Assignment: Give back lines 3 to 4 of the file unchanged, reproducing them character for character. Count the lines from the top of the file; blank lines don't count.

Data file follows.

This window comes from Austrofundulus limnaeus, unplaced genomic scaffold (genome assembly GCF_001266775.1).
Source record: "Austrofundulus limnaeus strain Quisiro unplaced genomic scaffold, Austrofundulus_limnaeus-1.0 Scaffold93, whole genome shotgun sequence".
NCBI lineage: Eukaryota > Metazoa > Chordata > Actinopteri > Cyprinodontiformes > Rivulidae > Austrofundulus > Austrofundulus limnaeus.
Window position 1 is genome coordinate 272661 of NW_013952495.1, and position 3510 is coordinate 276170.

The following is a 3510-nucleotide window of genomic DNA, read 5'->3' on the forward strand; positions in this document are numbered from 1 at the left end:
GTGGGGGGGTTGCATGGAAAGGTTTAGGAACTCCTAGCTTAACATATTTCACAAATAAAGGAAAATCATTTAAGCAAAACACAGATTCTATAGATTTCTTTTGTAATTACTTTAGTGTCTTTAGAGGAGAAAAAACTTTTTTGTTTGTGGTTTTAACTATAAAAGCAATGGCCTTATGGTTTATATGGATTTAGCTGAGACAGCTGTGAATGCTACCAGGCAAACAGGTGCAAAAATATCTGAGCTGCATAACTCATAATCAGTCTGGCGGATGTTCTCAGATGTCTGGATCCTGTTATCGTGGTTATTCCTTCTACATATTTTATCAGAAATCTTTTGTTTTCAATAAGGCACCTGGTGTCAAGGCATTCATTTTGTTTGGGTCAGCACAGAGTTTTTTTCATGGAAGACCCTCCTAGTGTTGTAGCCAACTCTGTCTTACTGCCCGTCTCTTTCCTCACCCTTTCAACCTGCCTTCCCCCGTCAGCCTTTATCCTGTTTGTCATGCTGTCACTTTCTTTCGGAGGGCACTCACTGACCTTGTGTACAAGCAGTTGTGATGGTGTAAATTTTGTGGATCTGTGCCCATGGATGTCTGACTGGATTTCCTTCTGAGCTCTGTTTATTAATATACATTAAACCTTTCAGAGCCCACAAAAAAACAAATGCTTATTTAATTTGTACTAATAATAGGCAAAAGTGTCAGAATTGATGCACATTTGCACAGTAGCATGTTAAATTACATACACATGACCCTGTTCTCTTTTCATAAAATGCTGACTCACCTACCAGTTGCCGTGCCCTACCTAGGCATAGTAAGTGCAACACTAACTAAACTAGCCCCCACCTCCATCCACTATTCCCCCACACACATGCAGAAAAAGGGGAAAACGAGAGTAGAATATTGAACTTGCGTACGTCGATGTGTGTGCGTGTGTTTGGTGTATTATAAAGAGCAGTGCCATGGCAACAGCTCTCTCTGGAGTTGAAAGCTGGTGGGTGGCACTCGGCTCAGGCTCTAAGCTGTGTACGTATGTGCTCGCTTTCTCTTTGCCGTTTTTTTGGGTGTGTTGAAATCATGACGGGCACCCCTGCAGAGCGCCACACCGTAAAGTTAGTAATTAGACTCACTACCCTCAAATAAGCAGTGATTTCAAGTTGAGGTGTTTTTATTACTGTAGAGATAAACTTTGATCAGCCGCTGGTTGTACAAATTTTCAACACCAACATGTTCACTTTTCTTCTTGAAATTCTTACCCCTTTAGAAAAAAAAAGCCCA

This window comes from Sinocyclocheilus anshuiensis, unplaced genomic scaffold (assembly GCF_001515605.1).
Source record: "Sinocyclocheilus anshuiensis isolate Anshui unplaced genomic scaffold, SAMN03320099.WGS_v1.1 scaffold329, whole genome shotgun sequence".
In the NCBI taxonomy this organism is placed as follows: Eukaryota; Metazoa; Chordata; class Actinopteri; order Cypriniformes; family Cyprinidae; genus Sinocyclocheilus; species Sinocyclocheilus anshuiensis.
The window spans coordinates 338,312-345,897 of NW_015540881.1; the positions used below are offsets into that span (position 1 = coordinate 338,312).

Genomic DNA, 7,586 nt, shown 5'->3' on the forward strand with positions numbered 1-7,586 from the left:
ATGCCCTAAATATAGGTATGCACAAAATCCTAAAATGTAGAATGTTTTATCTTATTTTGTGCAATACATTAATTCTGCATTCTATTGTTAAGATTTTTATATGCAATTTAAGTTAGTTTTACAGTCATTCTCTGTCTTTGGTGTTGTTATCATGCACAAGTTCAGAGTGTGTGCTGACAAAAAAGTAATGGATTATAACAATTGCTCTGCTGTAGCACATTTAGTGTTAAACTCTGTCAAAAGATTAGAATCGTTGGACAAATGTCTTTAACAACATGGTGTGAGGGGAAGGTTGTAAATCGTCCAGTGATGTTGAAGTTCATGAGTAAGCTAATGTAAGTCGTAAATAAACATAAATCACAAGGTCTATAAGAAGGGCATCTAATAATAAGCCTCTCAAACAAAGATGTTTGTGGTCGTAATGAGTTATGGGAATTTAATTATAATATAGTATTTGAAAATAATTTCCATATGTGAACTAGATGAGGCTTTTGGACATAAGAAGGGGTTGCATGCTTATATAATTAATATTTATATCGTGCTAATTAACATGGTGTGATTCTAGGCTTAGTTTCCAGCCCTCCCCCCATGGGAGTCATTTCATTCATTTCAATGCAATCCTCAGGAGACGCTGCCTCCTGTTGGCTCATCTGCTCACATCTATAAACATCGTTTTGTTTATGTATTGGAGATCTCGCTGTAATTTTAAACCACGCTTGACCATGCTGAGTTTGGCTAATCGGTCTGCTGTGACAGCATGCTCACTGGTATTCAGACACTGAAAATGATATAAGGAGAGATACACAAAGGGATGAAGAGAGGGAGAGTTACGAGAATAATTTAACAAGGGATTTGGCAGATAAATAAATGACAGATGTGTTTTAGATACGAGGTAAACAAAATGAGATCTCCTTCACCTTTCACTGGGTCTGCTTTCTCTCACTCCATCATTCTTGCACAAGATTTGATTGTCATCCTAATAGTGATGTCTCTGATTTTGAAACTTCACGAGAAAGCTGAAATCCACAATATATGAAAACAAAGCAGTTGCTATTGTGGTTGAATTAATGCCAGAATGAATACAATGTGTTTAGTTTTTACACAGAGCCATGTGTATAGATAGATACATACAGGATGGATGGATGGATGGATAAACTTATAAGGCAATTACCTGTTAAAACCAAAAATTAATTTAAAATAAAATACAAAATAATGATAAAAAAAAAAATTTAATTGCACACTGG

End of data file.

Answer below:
NCBI lineage: Eukaryota > Metazoa > Chordata > Actinopteri > Cyprinodontiformes > Rivulidae > Austrofundulus > Austrofundulus limnaeus.
Window position 1 is genome coordinate 272661 of NW_013952495.1, and position 3510 is coordinate 276170.